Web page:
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Volunteer work South Africa: three areas where you can have an impact

Article by Zaytoen Domingo

Zaytoen Domingo

Posted: September 30, 2022

6 min read

Volunteering in South Africa is a chance to make a difference, from community development to conservation, while encountering an incredibly diverse country.

From the deep blue of the Indian Ocean to the burnt orange of the Kalahari Desert, and the lush green of the Garden Route, South Africa is alive with colour. Yet the extraordinary landscapes and wildlife are in danger from poaching and other environmental challenges. And behind Cape Town’s lively exterior, inequalities in education, income and gender equality exist.

Volunteers drawn by the promise of the outdoors can contribute to sustainable development. Make your trip to South Africa count by exploring programs in these three key areas.


Volunteer in education

Education in South Africa is still plagued by a lack of teachers, infrastructure and community support. The result is poor attendance and high illiteracy rates. According to Stats SA, 16.4% of children between the ages of five and 14 aren’t enrolled in school. The Progress in International Reading Literacy Study, which measures literacy rates of grade 4 learners, found that approximately 78% of South African grade 4 learners are not able to read in any language.

Education is a crucial part of community development. Volunteers can play an important role in planning and delivering educational workshops and classes, making sure more community members have access to quality education.


You can get involved in
volunteering with children in educare centres in South Africa. Engaging in games, or arts and crafts is enriching and fun for children. It helps develop social and problem-solving skills, among others.

You can also get involved in literacy and numeracy programs where you’ll be providing additional support where educational resources are scarce.


Volunteer in women’s empowerment

Gender inequality still exists in South Africa. The majority of people living in poverty are women. Many girls in lower-income areas are still denied adequate education, meaning more women are illiterate than men. Fewer opportunities for skills development means fewer options for employment, which continues the cycle of poverty.

You can assist in disrupting this cycle by empowering women through alternative income generation skills workshops and girls through educational support at schools. By supporting women in places where gender discrimination is still present, you can be a part of a sustainable and long-term solution to inequality.

When women are given equal access to education and employment opportunities, entire communities benefit. As women’s incomes increase, infant mortality rates are reduced and children stay in school for longer, which in turn gives them greater access to further education and a better quality of life.


Volunteer in wildlife conservation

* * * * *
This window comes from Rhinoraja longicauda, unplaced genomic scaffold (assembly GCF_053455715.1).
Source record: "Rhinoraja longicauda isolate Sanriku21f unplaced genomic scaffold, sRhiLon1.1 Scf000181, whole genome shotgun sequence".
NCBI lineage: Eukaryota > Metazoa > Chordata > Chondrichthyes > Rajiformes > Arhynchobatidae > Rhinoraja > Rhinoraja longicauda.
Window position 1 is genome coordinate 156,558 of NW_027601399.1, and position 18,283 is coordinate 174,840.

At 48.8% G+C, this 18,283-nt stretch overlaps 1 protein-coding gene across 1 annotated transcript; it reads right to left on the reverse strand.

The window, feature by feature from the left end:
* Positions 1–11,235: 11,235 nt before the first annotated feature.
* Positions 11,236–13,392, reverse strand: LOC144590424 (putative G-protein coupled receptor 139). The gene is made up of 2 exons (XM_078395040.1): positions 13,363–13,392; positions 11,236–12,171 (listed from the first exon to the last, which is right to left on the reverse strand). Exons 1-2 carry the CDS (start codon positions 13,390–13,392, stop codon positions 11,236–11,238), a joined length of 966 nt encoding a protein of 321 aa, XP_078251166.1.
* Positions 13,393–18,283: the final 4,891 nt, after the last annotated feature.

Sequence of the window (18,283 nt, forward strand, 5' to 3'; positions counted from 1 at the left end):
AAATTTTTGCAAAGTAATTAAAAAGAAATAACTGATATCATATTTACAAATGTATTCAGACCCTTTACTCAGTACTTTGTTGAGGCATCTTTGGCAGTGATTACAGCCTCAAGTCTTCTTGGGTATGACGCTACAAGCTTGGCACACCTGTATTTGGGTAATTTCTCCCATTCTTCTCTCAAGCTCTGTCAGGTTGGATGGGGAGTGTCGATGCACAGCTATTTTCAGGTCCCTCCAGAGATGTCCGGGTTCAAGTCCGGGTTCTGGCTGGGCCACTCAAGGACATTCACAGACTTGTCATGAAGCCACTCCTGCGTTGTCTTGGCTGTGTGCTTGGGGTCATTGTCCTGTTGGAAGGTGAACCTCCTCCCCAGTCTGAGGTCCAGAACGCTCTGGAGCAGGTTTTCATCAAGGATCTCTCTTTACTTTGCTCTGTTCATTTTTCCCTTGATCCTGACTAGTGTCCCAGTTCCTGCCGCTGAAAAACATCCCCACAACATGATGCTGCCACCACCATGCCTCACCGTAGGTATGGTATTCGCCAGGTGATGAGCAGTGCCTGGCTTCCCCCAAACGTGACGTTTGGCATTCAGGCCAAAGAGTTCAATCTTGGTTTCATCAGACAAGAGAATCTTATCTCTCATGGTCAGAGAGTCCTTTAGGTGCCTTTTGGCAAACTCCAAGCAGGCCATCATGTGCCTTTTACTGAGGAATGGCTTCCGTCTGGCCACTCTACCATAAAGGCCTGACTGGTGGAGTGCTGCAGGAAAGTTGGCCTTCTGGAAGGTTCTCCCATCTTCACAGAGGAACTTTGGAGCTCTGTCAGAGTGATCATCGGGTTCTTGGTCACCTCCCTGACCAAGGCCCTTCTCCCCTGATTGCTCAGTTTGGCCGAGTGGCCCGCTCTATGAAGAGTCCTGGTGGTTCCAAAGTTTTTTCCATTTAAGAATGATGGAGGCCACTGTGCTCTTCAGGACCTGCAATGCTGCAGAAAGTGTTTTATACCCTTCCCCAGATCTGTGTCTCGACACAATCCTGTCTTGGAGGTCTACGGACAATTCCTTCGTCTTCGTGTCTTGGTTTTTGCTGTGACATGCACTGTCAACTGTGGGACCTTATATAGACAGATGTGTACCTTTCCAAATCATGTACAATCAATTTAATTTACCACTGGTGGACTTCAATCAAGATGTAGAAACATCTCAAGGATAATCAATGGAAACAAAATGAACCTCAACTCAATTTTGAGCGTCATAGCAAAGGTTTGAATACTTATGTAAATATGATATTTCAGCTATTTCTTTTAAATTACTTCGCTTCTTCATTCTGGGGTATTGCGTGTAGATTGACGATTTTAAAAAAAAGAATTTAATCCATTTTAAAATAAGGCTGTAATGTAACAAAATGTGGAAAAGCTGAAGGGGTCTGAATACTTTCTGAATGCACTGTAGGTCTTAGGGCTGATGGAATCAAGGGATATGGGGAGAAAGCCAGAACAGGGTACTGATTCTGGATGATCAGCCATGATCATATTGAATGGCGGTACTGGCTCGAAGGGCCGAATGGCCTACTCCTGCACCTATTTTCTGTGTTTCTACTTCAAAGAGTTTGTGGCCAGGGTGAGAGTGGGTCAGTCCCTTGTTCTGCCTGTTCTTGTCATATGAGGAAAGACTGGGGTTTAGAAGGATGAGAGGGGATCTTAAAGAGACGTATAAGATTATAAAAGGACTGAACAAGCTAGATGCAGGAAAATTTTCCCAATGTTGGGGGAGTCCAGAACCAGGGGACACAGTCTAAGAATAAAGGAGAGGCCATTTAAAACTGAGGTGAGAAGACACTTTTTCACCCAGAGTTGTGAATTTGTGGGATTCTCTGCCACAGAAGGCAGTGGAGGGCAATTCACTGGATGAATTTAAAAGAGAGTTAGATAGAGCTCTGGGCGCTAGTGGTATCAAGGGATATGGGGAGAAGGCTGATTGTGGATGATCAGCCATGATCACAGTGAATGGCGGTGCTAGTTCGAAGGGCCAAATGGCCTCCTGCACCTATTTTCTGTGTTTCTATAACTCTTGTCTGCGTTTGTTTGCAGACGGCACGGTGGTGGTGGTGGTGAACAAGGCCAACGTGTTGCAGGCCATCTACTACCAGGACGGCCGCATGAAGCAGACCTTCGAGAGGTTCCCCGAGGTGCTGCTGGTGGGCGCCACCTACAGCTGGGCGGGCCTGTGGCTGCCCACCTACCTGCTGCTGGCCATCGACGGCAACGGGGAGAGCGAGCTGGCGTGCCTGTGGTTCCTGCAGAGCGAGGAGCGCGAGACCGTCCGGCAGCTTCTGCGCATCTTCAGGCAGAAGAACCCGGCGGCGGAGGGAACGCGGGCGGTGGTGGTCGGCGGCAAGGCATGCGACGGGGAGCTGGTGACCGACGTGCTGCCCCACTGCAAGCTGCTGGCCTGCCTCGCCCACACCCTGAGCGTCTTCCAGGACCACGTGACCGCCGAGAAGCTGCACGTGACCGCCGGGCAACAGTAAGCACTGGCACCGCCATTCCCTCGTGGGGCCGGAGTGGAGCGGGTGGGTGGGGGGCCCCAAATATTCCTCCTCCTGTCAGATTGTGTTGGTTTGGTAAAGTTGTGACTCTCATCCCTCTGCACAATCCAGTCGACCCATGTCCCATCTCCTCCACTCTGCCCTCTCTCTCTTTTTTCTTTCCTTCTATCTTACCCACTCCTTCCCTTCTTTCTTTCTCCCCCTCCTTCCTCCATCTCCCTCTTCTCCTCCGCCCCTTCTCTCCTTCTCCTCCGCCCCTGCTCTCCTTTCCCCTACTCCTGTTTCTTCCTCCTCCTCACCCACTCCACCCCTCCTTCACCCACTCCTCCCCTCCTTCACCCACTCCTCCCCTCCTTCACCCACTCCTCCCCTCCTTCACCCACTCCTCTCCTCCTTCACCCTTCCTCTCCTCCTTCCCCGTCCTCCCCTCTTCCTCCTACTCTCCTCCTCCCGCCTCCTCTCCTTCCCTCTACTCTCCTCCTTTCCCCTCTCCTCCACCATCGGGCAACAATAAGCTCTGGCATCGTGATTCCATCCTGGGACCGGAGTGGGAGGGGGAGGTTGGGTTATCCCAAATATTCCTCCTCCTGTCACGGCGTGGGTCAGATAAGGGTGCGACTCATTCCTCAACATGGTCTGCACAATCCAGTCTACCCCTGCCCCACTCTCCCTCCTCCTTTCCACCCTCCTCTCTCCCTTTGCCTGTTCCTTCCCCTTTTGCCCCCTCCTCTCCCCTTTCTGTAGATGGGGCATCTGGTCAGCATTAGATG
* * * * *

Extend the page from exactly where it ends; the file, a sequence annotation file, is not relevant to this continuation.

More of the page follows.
Research is an important aspect of wildlife conservation. While living within the South African bush, volunteers and interns can gain practical experience collecting data, carrying out surveys and learning tracking techniques. These skills can be applied to protect some of the most impressive animals on the planet.


Tracking elephants through the bush can be a much more immersive and meaningful experience than simply taking a safari.


South Africa has the largest population of rhinos in the world. The high numbers of this precious creature mean South Africa is a target for poaching activities. Rhino conservation requires innovation, and GVI helps to protect and conserve rhinos with a rhino poaching awareness program.

Elephants are another vulnerable species. In a partnership with Elephants Alive, GVI enables volunteers to participate in critical conservation research of these and other animals. Tracking elephants through the bush can be a much more immersive and meaningful experience than simply taking a safari.

Cheetahs, the world’s fastest land mammal, are classified as near-threatened. Habitat loss and poaching have cast this big cat’s future into uncertainty. In order to protect them, we need to learn more about this elusive beauty. GVI’s cheetah conservation project examines their hunting and feeding behaviour, meaning you’ll get to see these incredible predators in action.

South Africa has both adventure and sustainable development projects in spades. Dig into a meaningful program and browse more of GVI’s volunteer opportunities in South Africa.

Cover image by Jens.

By Zaytoen Domingo

Zaytoen Domingo is a content writer and editor based in Cape Town, South Africa. She is currently enrolled in the Masters program in English at the University of the Western Cape. After graduating with an Honours Degree in English and Creative Writing, Zaytoen completed a skills-development program for writers and became an alum of the GVI Writing Academy.
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